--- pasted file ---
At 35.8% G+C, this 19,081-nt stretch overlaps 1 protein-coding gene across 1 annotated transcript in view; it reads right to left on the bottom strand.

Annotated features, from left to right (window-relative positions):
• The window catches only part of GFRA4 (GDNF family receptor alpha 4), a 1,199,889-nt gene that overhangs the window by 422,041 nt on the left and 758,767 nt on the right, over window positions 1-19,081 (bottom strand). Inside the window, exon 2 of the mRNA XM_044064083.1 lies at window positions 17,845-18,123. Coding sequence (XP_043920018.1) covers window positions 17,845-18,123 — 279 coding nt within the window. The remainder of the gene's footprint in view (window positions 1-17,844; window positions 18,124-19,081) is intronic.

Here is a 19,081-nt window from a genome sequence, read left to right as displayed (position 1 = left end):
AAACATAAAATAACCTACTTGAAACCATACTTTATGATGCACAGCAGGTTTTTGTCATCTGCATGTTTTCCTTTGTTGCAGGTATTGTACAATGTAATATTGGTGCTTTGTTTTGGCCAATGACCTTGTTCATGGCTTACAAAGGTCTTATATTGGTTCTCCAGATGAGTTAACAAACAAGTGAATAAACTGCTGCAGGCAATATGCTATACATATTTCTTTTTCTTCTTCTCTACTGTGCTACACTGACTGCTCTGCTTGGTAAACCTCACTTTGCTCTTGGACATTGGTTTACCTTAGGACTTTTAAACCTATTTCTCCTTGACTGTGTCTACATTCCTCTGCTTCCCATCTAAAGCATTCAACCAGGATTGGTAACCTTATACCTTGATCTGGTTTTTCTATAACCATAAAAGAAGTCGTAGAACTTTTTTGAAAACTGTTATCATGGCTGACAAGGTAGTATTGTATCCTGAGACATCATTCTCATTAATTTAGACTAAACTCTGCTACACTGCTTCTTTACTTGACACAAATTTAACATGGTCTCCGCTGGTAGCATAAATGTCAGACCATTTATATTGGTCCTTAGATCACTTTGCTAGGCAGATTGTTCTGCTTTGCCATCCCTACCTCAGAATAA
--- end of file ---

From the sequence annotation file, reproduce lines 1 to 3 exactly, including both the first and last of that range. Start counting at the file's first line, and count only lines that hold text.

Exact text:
At 35.8% G+C, this 19,081-nt stretch overlaps 1 protein-coding gene across 1 annotated transcript in view; it reads right to left on the bottom strand.

Annotated features, from left to right (window-relative positions):
• The window catches only part of GFRA4 (GDNF family receptor alpha 4), a 1,199,889-nt gene that overhangs the window by 422,041 nt on the left and 758,767 nt on the right, over window positions 1-19,081 (bottom strand). Inside the window, exon 2 of the mRNA XM_044064083.1 lies at window positions 17,845-18,123. Coding sequence (XP_043920018.1) covers window positions 17,845-18,123 — 279 coding nt within the window. The remainder of the gene's footprint in view (window positions 1-17,844; window positions 18,124-19,081) is intronic.